NEWS ANALYSIS: Mitt Romney gave the commencement address at Liberty University in Lynchburg, Va., on Saturday, offering a confident and heartfelt speech that largely avoided politics and policy, but focused instead on values, culture and faith.
He didn't mention President Barack Obama by name, but he did take a few oblique digs at his adversary. "Not everyone has achieved as much in these last four years as you have," he said during his opening comments.
The highly anticipated speech placed Romney at the crossroads of two conflicts. It had been long-anticipated as a key step in consolidating support of conservative evangelical Christians, who had rallied behind Rick Santorum in the primary fight and had shown strong aversion to Romney's Mormon faith.
In this first objective, the speech may have been effective. "He did it," enthused David Brody at the Christian Broadcasting Network. Brody credited the success to Romney's "subtle case that his worldview comports with those of evangelical Christians. In short, Mitt Romney’s speech should be seen as a successful and important bridge to evangelicals." More later on Romney's subtlety.
But after Obama's embrace of gay marriage earlier in the week, the speech took on added significance and a second objective. In responding to Obama's move on gay marriage, Romney had very briefly confirmed his position in favor of traditional marriage, but also made it clear that he would rather be talking about the economy.
In many ways, the Liberty address is the speech Romney had to give but would have preferred not to give. Romney’s campaign strategy rests on sticking rigorously to the economic failures of the past four years, with the tagline “Obama isn’t working.” And yet, he had to reassure values voters that he was not indifferent to their concerns.
Among those concerns is, of course, marriage. At Liberty on Saturday, Romney did address marriage, though only in a single sentence, saying simply that "marriage is a relationship between one man and one woman."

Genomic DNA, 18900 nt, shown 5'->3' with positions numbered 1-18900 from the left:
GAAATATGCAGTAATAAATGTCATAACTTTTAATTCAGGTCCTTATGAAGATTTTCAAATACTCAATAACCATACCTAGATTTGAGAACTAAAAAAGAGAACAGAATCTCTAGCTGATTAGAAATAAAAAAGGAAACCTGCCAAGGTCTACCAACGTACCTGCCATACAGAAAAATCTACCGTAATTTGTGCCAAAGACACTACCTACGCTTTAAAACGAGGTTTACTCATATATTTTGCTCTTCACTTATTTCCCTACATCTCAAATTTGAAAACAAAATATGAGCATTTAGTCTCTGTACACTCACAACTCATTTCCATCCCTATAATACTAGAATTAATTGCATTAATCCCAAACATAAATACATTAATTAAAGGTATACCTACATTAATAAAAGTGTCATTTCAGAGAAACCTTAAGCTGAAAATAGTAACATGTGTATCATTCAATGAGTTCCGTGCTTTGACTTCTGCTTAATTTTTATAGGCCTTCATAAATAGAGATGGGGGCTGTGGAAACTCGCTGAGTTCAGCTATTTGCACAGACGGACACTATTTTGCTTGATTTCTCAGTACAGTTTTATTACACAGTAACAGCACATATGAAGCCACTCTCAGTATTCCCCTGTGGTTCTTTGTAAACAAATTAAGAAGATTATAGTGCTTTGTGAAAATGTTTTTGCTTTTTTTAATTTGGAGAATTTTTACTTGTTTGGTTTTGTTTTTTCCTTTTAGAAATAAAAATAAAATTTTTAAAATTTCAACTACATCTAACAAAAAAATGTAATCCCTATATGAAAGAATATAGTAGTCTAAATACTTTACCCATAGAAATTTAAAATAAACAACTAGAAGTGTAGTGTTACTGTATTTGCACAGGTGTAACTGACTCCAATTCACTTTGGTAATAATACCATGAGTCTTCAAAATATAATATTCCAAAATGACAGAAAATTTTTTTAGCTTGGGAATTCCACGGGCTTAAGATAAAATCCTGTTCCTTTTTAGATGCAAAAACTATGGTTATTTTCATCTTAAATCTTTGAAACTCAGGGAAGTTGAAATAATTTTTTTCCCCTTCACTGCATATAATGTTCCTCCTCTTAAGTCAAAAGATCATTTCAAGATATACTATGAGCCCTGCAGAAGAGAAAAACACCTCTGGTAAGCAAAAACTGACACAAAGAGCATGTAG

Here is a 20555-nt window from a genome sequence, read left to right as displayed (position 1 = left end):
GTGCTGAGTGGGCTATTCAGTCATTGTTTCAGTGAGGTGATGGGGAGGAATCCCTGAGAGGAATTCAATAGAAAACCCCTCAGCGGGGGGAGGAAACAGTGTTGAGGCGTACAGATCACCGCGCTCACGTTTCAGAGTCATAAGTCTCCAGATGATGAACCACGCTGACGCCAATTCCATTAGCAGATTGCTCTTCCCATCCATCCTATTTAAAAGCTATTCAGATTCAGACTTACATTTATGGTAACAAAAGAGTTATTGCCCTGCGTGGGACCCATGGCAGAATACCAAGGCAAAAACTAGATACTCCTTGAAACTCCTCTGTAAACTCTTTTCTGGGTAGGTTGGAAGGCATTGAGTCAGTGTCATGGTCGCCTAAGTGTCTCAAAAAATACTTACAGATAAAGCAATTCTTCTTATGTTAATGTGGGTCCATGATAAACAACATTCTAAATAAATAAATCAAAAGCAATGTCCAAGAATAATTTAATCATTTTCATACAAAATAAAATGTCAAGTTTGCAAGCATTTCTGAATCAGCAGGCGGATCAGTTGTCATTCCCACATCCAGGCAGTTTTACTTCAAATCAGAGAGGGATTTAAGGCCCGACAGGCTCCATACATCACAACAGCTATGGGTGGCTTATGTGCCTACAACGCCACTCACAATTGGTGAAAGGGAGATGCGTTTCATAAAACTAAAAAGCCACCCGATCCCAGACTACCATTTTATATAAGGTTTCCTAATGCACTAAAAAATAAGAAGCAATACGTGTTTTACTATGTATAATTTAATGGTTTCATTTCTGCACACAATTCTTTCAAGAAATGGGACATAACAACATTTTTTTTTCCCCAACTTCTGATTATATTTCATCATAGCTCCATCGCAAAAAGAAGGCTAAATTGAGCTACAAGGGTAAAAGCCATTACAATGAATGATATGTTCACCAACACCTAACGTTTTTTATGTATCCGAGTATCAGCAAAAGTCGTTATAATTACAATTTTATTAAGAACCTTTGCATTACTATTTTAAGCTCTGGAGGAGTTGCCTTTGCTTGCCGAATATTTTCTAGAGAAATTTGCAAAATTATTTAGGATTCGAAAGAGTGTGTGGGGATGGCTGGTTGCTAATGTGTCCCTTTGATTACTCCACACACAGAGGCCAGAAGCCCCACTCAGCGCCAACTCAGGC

How he got there is perhaps of greater note. Rather than leaping into the marriage issue with an enthusiastic burst of ideology and rancor, he got there deftly via solid social science, economics and culture.
“You enter a world with civilizations and economies that are far from equal. Harvard historian David Landes devoted his lifelong study to understanding why some civilizations rise, and why others falter. His conclusion: Culture makes all the difference. Not natural resources, not geography, but what people believe and value. Central to America’s rise to global leadership is our Judeo-Christian tradition, with its vision of the goodness and possibilities of every life. The American culture promotes personal responsibility, the dignity of work, the value of education, the merit of service, devotion to a purpose greater than self and, at the foundation, the pre-eminence of the family.
The power of these values is evidenced by a Brookings Institution study that Senator Rick Santorum brought to my attention. For those who graduate from high school, get a full-time job, and marry before they have their first child, the probability that they will be poor is 2 percent. But, if those things are absent, 76 percent will be poor. Culture matters. As fundamental as these principles are, they may become topics of democratic debate. So it is today with the enduring institution of marriage. Marriage is a relationship between one man and one woman."
By leveraging a Harvard economist and a Brookings Institution study, with a shout out to Rick Santorum along the way, Romney said what his audience required without sounding strident or harsh.
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